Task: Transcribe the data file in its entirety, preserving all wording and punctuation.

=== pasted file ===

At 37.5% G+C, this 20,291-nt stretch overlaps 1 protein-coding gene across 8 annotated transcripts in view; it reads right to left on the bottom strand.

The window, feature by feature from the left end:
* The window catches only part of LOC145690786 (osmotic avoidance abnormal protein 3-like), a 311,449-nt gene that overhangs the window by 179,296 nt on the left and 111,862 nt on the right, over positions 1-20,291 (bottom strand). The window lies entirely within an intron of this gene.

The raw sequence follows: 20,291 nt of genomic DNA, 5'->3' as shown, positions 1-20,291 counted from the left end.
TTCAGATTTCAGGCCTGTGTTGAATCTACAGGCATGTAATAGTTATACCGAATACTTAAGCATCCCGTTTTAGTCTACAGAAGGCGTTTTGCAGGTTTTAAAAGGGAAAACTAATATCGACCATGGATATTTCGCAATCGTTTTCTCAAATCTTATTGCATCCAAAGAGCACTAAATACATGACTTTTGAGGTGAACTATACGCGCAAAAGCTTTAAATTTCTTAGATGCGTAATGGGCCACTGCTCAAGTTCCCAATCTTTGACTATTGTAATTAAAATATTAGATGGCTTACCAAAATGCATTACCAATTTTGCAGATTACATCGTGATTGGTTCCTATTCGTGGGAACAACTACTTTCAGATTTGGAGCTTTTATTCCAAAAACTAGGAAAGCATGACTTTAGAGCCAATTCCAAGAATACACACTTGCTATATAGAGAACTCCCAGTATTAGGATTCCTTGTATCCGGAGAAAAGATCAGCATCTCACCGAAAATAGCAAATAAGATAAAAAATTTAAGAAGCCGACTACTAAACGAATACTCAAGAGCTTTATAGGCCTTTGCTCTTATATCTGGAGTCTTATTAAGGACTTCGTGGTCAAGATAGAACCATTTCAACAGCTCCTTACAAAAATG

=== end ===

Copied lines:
At 37.5% G+C, this 20,291-nt stretch overlaps 1 protein-coding gene across 8 annotated transcripts in view; it reads right to left on the bottom strand.

The window, feature by feature from the left end:
* The window catches only part of LOC145690786 (osmotic avoidance abnormal protein 3-like), a 311,449-nt gene that overhangs the window by 179,296 nt on the left and 111,862 nt on the right, over positions 1-20,291 (bottom strand). The window lies entirely within an intron of this gene.

The raw sequence follows: 20,291 nt of genomic DNA, 5'->3' as shown, positions 1-20,291 counted from the left end.
TTCAGATTTCAGGCCTGTGTTGAATCTACAGGCATGTAATAGTTATACCGAATACTTAAGCATCCCGTTTTAGTCTACAGAAGGCGTTTTGCAGGTTTTAAAAGGGAAAACTAATATCGACCATGGATATTTCGCAATCGTTTTCTCAAATCTTATTGCATCCAAAGAGCACTAAATACATGACTTTTGAGGTGAACTATACGCGCAAAAGCTTTAAATTTCTTAGATGCGTAATGGGCCACTGCTCAAGTTCCCAATCTTTGACTATTGTAATTAAAATATTAGATGGCTTACCAAAATGCATTACCAATTTTGCAGATTACATCGTGATTGGTTCCTATTCGTGGGAACAACTACTTTCAGATTTGGAGCTTTTATTCCAAAAACTAGGAAAGCATGACTTTAGAGCCAATTCCAAGAATACACACTTGCTATATAGAGAACTCCCAGTATTAGGATTCCTTGTATCCGGAGAAAAGATCAGCATCTCACCGAAAATAGCAAATAAGATAAAAAATTTAAGAAGCCGACTACTAAACGAATACTCAAGAGCTTTATAGGCCTTTGCTCTTATATCTGGAGTCTTATTAAGGACTTCGTGGTCAAGATAGAACCATTTCAACAGCTCCTTACAAAAATG